When our sun dies, nothing on Earth will be able to survive the catastrophic event; however, new research has given hope in regards to new life possibly appearing on our planet long after our sun burns out.
Earth’s magnetic shield deflects the hot charged particles in the sun’s solar winds that hit us at a whopping 1 million miles per hour (1.6 million kilometers per hour). However, in about the next 5 billion years, we won’t be so lucky when the solar winds become much more powerful as our sun begins to die out.
In our sun’s final stages, it will run out of hydrogen fuel and turn into a red giant. At that point, the solar wind will be so powerful that it will destroy Earth’s magnetic shield, ultimately causing the majority of our atmosphere to be sent flying into space. This means that our planet will have no protection against the sun and life will be completely destroyed. After about a billion years, the sun will turn into a white dwarf and after another few billion years, it will completely go dead with absolutely no light emitting from it.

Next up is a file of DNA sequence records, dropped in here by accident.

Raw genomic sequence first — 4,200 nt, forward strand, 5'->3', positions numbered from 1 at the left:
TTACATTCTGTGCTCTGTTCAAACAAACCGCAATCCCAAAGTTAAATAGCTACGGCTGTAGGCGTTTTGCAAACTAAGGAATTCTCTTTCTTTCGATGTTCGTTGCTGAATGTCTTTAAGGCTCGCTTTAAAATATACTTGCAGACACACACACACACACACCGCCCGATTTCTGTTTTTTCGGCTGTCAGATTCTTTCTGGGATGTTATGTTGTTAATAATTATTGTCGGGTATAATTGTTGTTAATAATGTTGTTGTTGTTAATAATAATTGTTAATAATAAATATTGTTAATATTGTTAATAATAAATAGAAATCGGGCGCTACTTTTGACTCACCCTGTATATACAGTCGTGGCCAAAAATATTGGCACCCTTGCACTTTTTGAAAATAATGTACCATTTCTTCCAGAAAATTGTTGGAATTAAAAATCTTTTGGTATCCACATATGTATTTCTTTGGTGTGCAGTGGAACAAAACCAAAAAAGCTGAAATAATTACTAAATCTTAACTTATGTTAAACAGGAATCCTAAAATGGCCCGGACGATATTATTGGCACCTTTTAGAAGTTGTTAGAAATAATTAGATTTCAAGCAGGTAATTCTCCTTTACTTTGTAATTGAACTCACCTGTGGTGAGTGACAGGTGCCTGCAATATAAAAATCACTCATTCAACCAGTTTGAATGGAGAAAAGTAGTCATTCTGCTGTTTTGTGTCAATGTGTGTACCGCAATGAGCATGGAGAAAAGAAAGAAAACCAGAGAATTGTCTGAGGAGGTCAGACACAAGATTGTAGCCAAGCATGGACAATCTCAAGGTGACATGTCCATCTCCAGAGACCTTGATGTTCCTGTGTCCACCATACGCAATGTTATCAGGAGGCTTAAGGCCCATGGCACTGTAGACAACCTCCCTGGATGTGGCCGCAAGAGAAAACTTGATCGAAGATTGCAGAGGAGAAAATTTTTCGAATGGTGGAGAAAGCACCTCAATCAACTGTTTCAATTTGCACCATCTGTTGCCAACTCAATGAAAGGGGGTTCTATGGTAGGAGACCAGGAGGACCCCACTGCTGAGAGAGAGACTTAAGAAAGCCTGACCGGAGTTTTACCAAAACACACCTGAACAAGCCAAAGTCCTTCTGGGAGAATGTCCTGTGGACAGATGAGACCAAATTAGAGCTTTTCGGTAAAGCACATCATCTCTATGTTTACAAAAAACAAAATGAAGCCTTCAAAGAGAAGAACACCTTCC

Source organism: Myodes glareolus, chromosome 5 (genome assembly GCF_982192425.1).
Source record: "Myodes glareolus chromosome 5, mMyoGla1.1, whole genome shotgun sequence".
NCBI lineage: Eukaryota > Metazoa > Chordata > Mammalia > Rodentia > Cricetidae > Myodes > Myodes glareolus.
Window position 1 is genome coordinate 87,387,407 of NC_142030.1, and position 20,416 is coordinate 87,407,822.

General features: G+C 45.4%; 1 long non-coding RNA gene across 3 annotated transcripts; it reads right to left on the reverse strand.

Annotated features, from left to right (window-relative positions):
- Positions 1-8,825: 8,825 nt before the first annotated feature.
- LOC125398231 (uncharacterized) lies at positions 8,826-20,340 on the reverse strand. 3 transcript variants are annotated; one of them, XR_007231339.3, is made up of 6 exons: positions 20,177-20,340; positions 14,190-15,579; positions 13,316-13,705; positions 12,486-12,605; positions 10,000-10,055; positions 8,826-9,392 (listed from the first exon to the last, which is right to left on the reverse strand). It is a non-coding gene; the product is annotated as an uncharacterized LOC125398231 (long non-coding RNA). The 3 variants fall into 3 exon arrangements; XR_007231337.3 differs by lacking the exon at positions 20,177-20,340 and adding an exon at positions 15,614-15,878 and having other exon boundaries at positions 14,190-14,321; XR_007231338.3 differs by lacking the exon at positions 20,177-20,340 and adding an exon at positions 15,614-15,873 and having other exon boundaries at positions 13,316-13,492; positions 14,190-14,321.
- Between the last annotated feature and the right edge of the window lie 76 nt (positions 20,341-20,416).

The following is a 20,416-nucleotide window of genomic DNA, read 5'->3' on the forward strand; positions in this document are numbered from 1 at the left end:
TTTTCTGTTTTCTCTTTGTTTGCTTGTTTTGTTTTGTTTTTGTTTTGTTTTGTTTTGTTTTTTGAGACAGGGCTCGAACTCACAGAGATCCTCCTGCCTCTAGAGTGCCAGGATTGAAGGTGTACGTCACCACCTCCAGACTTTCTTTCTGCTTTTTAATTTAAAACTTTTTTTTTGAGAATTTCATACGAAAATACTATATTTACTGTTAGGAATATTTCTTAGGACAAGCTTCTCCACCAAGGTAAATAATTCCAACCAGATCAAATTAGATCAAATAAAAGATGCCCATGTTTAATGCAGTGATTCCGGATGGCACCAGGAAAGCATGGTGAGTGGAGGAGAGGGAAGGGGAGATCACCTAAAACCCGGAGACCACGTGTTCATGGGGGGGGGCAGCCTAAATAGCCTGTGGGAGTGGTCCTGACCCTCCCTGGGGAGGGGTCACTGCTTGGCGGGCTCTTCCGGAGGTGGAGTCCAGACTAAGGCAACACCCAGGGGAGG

Furthermore, the gravitational tug from the sun will be so weak that the planets in our Solar System will end up about twice as far from where they’re currently located.
Researchers created models of solar winds radiating from 11 various types of stars with different masses (1 to 7 times our sun’s mass) and they found that in order for our magnetic field to remain in place for the entire evolution of our sun, it would have to be at least a thousand times stronger than it is today. Dimitri Veras, who is an astrophysicist at the University of Warwick in the U.K., reiterated this by stating, “This study demonstrates the difficulty of a planet maintaining its protective magnetosphere throughout the entirety of the giant branch phases of stellar evolution.”
But as devastating as that sounds, this is a glimmer of hope for future life on the planet. Because of the fact that white dwarfs have no solar winds, there is the possibility that our planet could become habitable again; therefore, after Earth is finished being bombarded with the powerful winds emitting from the red giant, life could begin to evolve again. This is also potentially good news for exoplanets orbiting a white dwarf star.
The study was published in the journal Monthly Notices of the Royal Astronomical Society where it can be read in full.